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Senior Editor

Digital Rights Management

Feb 24, 20032 mins
Enterprise ApplicationsIntellectual Property

* What you need to know about DRM

Digital Rights Management isn’t just for the entertainment industry. This week we take a look at what network executives need to know about DRM.

According to our author (, DRM is not just a single product or service, but a means of extending corporate security to digital content that is easy to move around. The premise behind DRM is relatively simple: An individual is given rights to a piece of content based on certain conditions (i.e. they can view it once, for a set period of time or can only use it on a particular machine or device.) The content, if stored locally on a user’s machine, is usually encrypted so it cannot be accessed without the proper authentication.

However, implementing DRM from technological and business model standpoints can be tricky. You should consider:

* Data format. In an enterprise there are various data types – documents, spreadsheets, rich media – that need to be secured. When thinking about what product, vendor or service to use in a DRM implementation.

* Puzzle pieces. Whichever DRM system is put in place needs to be integrated with the existing enterprise infrastructure including file management systems, databases, e-mail and Web servers.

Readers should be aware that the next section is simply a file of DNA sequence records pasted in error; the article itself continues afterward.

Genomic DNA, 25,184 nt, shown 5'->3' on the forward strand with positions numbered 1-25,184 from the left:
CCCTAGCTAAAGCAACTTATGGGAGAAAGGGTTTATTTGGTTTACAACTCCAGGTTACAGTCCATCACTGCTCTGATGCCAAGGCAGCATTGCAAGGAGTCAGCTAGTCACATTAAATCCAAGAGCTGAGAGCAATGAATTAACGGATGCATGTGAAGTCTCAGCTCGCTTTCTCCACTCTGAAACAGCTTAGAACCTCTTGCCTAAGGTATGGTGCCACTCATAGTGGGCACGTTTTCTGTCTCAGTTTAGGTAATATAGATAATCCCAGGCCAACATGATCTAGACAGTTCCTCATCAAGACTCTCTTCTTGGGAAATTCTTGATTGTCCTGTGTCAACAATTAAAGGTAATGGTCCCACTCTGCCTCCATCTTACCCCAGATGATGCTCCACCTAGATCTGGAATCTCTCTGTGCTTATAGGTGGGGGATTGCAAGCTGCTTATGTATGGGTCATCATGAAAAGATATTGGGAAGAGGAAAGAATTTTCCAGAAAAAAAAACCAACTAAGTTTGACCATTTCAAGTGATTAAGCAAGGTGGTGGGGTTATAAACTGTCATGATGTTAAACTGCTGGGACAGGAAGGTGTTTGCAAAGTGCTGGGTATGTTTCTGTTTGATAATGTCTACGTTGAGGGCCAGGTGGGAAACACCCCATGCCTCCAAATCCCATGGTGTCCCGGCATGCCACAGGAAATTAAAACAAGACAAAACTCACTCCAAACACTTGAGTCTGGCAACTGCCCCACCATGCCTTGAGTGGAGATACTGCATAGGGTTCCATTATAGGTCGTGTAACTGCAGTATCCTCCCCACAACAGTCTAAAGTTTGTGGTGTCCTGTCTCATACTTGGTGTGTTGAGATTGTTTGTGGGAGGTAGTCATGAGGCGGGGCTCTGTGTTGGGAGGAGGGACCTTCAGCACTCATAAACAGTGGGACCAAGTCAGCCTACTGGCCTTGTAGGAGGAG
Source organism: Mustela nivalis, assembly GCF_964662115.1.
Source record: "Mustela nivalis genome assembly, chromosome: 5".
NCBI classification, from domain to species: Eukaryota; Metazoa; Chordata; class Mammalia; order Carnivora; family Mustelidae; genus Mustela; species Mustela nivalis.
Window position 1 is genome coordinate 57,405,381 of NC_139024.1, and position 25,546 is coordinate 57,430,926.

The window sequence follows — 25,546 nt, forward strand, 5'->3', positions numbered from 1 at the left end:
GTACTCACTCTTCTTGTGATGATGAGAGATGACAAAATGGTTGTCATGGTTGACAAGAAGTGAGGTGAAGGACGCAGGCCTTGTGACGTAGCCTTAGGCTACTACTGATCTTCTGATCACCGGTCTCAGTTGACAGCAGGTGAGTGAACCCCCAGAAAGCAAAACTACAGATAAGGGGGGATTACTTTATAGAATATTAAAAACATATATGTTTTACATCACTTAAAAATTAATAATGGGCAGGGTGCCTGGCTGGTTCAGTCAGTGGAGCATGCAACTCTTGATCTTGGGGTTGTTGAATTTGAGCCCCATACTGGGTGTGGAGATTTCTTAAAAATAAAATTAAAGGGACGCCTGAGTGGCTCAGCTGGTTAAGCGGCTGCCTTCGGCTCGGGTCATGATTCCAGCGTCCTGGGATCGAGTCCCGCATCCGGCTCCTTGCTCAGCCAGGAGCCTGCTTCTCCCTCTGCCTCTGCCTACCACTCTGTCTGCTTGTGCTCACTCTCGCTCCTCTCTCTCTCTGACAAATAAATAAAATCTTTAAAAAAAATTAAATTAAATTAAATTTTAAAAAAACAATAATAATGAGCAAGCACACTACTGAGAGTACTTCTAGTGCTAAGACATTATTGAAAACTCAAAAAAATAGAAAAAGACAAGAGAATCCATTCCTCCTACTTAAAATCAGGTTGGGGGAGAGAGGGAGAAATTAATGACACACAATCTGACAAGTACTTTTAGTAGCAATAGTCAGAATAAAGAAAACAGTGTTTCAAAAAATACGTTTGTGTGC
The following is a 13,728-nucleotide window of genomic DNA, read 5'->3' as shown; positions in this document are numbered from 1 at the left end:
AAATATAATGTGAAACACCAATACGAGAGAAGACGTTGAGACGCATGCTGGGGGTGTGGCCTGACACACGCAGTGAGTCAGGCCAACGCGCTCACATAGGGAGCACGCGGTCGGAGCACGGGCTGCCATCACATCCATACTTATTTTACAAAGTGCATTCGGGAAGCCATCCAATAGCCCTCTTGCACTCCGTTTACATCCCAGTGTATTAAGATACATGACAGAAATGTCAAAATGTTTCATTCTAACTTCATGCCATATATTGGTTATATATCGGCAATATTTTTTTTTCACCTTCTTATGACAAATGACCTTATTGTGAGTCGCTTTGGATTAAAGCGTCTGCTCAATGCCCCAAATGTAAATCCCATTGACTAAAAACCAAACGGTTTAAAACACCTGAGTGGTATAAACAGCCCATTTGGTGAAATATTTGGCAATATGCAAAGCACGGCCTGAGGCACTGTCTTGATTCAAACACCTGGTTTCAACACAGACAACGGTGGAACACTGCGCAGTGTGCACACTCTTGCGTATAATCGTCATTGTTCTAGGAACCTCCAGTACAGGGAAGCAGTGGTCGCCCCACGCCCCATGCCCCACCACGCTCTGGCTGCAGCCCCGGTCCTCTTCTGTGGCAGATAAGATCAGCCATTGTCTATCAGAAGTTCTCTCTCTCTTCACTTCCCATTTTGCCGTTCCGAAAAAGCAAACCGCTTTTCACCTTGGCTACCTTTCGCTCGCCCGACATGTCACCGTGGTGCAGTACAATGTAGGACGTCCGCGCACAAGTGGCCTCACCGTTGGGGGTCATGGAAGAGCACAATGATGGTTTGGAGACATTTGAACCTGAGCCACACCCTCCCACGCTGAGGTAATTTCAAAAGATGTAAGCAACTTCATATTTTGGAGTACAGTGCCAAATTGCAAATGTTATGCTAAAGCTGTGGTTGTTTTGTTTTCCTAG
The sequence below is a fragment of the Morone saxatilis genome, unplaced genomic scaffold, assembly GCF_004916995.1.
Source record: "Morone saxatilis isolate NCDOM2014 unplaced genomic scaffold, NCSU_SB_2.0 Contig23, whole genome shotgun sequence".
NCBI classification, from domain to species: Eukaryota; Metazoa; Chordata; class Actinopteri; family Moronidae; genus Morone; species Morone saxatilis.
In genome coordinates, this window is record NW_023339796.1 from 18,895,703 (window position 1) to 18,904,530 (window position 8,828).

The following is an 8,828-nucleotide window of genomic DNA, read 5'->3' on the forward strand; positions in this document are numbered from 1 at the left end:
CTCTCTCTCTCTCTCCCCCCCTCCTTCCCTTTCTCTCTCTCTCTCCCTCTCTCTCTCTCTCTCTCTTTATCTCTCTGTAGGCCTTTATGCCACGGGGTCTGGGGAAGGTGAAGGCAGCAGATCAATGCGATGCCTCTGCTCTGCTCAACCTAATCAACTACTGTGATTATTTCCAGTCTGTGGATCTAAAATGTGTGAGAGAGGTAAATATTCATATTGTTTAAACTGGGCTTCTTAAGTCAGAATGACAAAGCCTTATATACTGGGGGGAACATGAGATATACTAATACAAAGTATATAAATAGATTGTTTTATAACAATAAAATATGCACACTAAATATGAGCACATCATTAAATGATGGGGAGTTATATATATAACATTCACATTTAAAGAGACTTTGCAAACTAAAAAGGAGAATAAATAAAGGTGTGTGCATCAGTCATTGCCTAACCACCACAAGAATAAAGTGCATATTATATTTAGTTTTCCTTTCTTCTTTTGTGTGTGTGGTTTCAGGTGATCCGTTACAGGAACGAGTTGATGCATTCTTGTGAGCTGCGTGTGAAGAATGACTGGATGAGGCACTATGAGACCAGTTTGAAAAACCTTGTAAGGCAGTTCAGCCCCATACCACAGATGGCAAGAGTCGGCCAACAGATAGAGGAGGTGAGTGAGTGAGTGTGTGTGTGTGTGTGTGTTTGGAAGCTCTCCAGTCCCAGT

* Support the user. Like any type of security infrastructure, you need the right support in place to manage problems such a lost passwords or transitioning workers. When DRM locks a piece of content to a specific PC or person, what happens when a user gets a new PC or the worker takes a new position? The license needs to be moved to the machine or employee taking over the job task.

* Protect your keys. If using a third-party to serve and authenticate licenses, it’s important to keep local copies of the user data in case something happens to the provider.

* Remote users. For traveling workers not connected to a network, there should be a policy implemented with some requirement to “phone home” to check the permissions that allows the users to work offline on the local desktop.

There are many other issues too. For more on this story see: